Closing arguments conclude in racing death trial
HOUSTON (KTRK) -- A jury could soon decide the fate of two young men accused of killing a mother and two children during a street race. It's been nearly a year since the deadly crash, but emotions are still fresh for the families involved.
Closing arguments finished Monday evening and the jury is expected to begin deliberations on Tuesday morning. But what's at stake now are the futures of two young men who investigators say were racing on North Gessner when one of them hit and killed a mom and two kids in a minivan.
It has been 11 months since Christopher Yovino's Chevy Tahoe slammed into a minivan carrying Mayra Torres and her kids -- 15-year-old Christopher and 6-year-old Katia Nuno.
Prosecutors say Yovino was racing his friend Brett Taylor, going more than 90 miles per hour on a Monday afternoon.
Yovino was on the stand first. The defense was trying to prove beyond a reasonable doubt that Yovino and Taylor weren't racing, weren't speeding excessively and didn't mean to kill Torres and her children.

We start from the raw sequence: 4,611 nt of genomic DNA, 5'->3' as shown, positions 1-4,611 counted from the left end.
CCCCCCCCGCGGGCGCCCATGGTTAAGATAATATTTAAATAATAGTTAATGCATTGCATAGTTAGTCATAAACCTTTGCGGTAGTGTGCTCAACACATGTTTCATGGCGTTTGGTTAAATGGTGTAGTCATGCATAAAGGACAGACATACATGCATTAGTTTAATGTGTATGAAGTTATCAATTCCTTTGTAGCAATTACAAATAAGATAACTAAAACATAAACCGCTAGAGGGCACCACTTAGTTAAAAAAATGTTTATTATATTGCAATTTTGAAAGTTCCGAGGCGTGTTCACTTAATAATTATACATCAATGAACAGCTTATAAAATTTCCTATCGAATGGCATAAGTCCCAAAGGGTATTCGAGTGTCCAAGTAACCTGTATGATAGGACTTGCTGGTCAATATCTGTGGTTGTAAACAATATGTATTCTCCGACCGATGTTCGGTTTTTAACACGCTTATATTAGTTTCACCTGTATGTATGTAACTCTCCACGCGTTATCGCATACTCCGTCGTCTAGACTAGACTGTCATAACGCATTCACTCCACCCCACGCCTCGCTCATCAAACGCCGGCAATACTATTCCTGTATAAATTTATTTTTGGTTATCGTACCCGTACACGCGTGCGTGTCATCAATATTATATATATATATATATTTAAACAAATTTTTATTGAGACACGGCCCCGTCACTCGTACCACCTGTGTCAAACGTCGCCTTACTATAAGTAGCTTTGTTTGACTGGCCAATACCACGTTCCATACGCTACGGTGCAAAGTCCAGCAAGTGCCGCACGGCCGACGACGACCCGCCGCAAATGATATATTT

It was exactly what Yovino told Eyewitness News just days after the accident last fall.
"Fifties, probably 55 miles per hour. Just a little bit," said Yovino in September 2010.
Traffic reconstructionists found the boys had been going 93 miles per hour in a posted 40 mph speed limit area -- something Brett Taylor denied on the stand.
Taylor said in court Monday, "My horsepower is at 145. The Tahoe is at 302, I believe. There's no way I can keep up with that."
Mayra Torres' family sat in court listening as Taylor talked about getting out of his pickup truck and first checking on his friend, then looking at the crushed minivan.
Defense: "What was your impression of what you saw?"
Taylor: "It was bad."
Defense: "Did you think the driver was alive?"
Taylor: (Pause) "No sir."
Torres and Christopher Nuno died at the scene. The little girl, Katia Nuno, died a day later at the hospital.
The prosecution, going for three manslaughter counts for each young man, pushed Taylor on their deaths, asking if he thought what happened on the day in September was wrong.
Prosecutor: "Would you agree with me going 90 mph at 4:45 on Gessner on a school day is reckless driving?"
Taylor: "Yes ma'am."
In closing arguments, the defense told the jury that the prosecution was demonizing Yovino and Taylor and that jurors could prevent a second tragedy from unfolding.
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